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HomeWhat Matters in Contemporary Anglophone Cultures

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Published on Thursday, May 23, 2024

Abstract

“What Matters” is an invitation to rethink the weight of habits, established structures and validated categories. Arguing that someone/something counts goes against economic/budgetary/financial accounting, which is typically the work of a dominant power that keeps precise accounts, compiling or capitalising, trying to contain or control. What matters” is an invitation to give an account of what does not seem to count, what is unthought of or invisible. What matters” is a response to what is challenging research, and a direct appeal to its agency to redefine the common space and what would be a (co-)habitable world. It invites us to grasp how research can make people act and react, and provoke awakening. We are looking for papers in linguistic, literary, dramatic, historical, sociological, political, film and serial studies and, more broadly, cultural studies.

Announcement

The EMMA research centre is launching a call for papers for the conference “What Matters in Contemporary Anglophone Cultures” that will take place at Université Paul-Valéry Montpellier 3 in Montpellier, France, on 13 and 14 March 2025.

The full call for papers can be found here: https://emmamontpellier.hypotheses.org/3864 

Argument

Who/What Counts

“What Matters” is an invitation to rethink the weight of habits, established structures and validated categories. Arguing that someone/something counts goes against economic/budgetary/financial accounting, which is typically the work of a dominant power that keeps precise accounts, compiling or capitalising, trying to contain or control. What matters is an invitation to give an account of what does not seem to count, what is unthought of or invisible (Fricker 2007, Le Blanc 2009).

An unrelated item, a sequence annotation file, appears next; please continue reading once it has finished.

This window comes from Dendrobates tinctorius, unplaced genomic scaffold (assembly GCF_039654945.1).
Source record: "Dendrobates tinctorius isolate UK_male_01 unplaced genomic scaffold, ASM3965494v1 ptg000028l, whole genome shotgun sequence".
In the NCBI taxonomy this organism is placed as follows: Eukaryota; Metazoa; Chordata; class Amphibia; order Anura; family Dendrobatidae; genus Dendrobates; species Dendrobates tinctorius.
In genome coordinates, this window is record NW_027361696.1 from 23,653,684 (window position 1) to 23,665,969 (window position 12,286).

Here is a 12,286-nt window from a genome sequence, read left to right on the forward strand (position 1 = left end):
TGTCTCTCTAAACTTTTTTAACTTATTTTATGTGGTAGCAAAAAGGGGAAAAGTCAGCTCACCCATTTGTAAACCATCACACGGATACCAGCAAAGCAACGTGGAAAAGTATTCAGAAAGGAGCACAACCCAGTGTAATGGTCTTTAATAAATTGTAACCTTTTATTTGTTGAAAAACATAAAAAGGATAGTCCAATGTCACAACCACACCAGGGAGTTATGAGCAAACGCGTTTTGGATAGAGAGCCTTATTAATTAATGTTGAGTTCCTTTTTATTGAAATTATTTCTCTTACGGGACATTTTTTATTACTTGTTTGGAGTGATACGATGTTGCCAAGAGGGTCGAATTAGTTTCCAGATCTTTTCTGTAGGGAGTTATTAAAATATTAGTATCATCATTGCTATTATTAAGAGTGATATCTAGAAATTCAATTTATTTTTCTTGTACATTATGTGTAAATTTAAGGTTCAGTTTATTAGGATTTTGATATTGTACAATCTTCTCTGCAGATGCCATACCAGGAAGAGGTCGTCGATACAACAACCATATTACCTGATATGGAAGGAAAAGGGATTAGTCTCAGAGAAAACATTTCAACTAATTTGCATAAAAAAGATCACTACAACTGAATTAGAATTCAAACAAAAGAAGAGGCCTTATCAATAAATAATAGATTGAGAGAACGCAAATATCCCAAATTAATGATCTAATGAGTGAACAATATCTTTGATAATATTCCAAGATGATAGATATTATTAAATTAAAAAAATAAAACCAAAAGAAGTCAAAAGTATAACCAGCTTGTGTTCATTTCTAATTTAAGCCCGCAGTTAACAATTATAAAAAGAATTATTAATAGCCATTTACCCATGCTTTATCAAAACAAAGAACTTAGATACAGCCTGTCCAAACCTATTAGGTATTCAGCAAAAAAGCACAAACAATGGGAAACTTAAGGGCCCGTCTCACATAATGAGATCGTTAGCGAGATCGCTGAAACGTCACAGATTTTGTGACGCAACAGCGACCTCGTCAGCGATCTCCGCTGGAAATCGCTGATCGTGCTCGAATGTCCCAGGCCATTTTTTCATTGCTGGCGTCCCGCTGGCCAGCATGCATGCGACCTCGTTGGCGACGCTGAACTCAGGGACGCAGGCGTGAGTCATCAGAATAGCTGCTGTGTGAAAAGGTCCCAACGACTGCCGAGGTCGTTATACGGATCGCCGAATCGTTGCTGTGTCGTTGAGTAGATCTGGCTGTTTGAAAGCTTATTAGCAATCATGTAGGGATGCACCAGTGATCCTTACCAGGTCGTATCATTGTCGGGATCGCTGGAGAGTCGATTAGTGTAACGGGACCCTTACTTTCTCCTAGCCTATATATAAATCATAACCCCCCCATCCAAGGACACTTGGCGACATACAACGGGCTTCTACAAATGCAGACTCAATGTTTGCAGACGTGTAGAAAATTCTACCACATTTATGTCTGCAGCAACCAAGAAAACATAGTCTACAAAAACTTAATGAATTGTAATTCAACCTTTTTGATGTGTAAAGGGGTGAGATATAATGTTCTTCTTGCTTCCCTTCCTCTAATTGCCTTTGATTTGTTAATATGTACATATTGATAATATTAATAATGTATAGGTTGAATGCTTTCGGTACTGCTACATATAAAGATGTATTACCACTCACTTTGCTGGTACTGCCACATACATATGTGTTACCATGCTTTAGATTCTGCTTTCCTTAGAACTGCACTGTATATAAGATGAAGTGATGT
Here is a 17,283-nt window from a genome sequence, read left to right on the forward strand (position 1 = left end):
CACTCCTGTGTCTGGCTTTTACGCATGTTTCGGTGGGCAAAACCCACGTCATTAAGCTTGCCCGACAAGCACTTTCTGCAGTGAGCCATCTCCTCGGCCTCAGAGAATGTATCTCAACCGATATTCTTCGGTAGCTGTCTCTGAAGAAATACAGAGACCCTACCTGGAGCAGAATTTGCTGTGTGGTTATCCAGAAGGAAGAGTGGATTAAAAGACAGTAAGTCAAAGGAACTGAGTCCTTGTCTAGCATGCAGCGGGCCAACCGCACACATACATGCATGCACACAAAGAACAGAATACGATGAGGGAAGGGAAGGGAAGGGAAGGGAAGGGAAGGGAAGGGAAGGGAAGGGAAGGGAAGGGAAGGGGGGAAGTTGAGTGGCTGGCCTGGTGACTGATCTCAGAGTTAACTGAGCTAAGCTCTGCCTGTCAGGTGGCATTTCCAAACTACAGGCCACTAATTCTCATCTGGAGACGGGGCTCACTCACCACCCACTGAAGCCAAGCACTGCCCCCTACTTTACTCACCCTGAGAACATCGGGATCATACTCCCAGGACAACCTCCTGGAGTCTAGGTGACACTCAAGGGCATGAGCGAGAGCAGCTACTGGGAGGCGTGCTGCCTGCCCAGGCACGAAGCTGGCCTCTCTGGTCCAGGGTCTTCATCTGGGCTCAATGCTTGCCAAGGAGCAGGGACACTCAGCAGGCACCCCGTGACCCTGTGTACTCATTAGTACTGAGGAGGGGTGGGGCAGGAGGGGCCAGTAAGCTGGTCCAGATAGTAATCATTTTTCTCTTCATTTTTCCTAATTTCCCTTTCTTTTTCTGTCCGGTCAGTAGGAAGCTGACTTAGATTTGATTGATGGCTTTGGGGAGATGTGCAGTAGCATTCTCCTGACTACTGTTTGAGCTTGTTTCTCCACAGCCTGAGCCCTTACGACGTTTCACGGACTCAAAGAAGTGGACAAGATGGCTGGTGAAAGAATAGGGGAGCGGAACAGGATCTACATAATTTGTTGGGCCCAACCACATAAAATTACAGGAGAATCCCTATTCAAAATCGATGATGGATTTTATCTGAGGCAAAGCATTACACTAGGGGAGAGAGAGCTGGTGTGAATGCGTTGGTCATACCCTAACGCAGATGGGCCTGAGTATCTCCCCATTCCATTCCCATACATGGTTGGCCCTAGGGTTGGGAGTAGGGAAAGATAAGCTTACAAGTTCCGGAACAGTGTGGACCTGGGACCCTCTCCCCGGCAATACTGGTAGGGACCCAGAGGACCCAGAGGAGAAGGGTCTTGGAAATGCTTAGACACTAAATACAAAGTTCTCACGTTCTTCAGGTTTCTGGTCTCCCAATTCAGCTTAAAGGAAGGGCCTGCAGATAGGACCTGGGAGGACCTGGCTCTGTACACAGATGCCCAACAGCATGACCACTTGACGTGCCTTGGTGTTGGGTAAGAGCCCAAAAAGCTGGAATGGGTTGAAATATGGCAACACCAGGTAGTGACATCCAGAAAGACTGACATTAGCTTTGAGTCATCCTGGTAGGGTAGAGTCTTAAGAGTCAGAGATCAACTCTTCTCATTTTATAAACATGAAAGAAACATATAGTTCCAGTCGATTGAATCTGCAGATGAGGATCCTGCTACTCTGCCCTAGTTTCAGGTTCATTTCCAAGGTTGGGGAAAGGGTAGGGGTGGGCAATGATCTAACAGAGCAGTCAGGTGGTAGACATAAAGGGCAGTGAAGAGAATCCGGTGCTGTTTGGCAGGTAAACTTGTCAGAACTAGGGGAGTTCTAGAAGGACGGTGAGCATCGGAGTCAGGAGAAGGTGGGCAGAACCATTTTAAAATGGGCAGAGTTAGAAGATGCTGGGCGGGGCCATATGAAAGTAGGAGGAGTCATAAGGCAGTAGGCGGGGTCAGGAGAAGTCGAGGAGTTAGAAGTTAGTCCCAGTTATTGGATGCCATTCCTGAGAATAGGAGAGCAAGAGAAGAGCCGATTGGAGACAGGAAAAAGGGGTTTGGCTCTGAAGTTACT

“What matters” therefore immediately raises a series of political issues relating to what counts/who counts: those whose lives count, in a singular way; those whose lives do not count or are not counted, or on the contrary, whose lives are counted only statistically (Bond et al. 2020, Butler 2009, De Leon & Wells 2015, Drakulich et al. 2021); the authorities (of various kinds) who carry out this accounting after encoding what counts/who counts or not (Callahan et al. 2006, Drakulich 2015, Thévenot 1983); the media(tisa)tions through which these operations of selection, differentiation, hierarchisation and discrimination circulate (Dixon 2004, Simmons 2017, Zhang et al. 2019); individual or collective actions aimed at ensuring that voices are recognized as counting, or on the contrary, at silencing them (Brown et al. 2021, Francis & Wright-Rigueur, Taylor 2016).

“What matters” is a question addressing the type of crisis that it reveals, or even triggers. During crises whose manifestations are directly accessible, “What matters” as a question is not immediately relevant because it presupposes that we are asking about what does not naturally appear to be important. “What matters” refers to the hidden or hollow presence, perhaps default-presence, of a problematic point. It is linked to the identification of blind spots. It attempts to determine the theoretical, ethical and political relevance of what matters even while it is not directly perceptible (Laugier 1999). It thus posits the very critical existence of a crisis characterised by a form of negative phenomenology (Le Blanc 2009).

In order to respond to “What matters”, one needs to be able to perceive what counts while not being visible, audible, touchable, etc. so as to make up for the harm caused by invisibility, inaudibility, etc. Asking “What matters” means enquiring about frames of perception and intelligibility, in order to realise that they exist, and also to question their relevance. One must also be wary of adopting an approach that favours the visual over the acoustic or the haptic, in order to avoid perceptual bias and the prevalence of the visual in the detection of vulnerabilities. The question of the witness arises in many ways.

Repairing, Incarnating